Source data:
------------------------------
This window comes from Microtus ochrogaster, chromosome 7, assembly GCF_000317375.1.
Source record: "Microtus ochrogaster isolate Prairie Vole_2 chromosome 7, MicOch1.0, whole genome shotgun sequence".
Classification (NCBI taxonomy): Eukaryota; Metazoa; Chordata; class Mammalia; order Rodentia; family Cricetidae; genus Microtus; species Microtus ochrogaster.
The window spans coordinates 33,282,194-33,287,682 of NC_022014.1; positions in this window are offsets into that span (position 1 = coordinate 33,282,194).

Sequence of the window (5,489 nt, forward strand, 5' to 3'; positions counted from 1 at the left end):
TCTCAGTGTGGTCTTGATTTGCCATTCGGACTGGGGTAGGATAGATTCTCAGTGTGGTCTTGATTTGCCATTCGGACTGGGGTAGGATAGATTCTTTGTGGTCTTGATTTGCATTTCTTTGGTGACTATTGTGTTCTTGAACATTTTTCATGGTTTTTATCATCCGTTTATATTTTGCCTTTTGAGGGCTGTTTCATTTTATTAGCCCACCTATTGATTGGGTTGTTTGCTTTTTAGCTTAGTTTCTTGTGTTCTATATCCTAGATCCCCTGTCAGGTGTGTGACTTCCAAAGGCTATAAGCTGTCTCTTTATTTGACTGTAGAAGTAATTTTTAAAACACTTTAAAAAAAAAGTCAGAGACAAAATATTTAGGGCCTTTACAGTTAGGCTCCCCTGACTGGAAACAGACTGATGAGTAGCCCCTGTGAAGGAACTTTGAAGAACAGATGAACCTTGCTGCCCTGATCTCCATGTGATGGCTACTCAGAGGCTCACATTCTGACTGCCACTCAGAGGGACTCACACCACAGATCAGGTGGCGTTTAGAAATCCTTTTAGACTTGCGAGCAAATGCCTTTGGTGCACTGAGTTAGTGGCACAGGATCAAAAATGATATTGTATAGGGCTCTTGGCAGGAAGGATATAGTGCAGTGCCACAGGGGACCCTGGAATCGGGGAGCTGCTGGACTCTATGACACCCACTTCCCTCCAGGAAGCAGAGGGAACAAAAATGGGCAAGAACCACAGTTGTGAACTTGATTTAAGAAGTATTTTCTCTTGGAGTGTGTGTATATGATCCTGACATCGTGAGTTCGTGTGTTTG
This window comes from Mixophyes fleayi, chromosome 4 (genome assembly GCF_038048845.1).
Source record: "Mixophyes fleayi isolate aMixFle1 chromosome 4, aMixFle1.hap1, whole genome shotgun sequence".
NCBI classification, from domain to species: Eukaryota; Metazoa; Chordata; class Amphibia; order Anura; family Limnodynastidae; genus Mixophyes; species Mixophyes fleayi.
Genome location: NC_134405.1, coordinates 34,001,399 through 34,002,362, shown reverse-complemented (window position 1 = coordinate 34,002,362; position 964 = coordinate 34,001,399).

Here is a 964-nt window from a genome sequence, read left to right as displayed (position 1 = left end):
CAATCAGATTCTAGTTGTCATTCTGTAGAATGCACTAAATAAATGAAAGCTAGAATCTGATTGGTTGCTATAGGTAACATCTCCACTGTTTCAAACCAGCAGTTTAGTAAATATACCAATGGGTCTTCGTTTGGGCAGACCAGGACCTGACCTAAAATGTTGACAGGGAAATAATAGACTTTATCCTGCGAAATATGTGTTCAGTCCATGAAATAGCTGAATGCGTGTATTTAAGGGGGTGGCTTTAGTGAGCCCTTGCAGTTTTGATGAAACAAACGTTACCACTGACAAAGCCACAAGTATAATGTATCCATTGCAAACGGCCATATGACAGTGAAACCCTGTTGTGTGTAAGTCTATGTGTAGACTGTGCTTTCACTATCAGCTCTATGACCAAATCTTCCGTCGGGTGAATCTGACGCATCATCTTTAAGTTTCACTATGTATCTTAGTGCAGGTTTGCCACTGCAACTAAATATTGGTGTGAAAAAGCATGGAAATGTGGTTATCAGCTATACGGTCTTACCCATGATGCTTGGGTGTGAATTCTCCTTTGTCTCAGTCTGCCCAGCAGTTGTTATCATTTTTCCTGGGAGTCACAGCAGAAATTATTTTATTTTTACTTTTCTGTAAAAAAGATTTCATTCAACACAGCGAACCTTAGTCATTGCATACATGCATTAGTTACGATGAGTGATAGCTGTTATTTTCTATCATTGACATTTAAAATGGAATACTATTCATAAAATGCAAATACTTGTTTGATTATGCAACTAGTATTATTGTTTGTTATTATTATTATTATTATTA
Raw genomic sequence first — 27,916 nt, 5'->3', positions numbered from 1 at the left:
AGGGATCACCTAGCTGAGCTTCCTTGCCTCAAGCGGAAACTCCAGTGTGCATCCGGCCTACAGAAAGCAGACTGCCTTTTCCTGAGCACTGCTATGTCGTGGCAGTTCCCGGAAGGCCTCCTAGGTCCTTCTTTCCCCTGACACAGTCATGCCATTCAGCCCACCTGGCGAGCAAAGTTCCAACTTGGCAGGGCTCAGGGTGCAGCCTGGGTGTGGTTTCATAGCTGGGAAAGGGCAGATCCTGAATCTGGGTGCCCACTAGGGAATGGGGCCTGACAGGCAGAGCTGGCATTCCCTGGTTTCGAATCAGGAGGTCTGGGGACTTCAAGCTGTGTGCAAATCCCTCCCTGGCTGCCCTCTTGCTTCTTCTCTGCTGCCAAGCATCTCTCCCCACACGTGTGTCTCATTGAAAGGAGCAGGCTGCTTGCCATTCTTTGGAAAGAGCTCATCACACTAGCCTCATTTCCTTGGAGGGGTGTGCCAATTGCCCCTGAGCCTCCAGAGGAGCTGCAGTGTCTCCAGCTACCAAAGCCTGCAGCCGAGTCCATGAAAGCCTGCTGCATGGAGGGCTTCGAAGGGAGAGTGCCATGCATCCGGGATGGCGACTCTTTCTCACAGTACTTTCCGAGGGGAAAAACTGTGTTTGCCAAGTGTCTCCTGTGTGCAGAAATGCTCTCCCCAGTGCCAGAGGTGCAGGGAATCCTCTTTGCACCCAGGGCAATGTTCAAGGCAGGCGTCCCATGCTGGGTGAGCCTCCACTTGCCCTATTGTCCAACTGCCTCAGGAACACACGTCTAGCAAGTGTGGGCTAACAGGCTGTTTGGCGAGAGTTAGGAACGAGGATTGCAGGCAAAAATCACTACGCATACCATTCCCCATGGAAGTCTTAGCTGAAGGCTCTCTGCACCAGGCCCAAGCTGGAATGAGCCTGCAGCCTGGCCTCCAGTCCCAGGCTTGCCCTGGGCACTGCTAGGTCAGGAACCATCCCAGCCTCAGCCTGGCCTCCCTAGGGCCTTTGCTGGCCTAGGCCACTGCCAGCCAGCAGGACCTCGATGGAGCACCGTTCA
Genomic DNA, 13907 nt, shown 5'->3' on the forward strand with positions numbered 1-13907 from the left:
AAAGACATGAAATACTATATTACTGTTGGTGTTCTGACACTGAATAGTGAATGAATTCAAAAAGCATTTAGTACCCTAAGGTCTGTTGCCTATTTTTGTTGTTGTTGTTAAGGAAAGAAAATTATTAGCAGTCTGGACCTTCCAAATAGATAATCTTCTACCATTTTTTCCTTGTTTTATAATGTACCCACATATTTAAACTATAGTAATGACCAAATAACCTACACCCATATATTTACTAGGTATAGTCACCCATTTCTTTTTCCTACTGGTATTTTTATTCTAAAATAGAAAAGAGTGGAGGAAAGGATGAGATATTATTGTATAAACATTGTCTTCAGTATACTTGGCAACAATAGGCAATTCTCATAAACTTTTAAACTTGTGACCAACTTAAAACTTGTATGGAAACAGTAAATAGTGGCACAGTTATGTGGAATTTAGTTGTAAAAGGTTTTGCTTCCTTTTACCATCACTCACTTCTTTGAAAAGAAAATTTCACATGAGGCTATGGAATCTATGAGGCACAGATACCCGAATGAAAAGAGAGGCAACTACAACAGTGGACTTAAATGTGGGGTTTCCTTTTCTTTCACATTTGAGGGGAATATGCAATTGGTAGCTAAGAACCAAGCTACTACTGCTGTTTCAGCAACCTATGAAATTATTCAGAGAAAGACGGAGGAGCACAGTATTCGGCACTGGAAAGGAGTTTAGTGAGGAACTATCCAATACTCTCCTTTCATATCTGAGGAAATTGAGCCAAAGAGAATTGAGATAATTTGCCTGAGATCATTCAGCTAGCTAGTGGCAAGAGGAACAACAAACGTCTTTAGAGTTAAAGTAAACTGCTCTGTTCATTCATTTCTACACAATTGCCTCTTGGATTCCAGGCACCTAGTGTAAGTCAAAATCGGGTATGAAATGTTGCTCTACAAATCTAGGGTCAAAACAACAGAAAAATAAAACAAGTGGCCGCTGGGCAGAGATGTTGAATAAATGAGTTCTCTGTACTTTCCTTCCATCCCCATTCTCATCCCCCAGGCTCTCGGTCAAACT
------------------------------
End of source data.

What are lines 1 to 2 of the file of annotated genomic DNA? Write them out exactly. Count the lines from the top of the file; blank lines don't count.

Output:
This window comes from Microtus ochrogaster, chromosome 7, assembly GCF_000317375.1.
Source record: "Microtus ochrogaster isolate Prairie Vole_2 chromosome 7, MicOch1.0, whole genome shotgun sequence".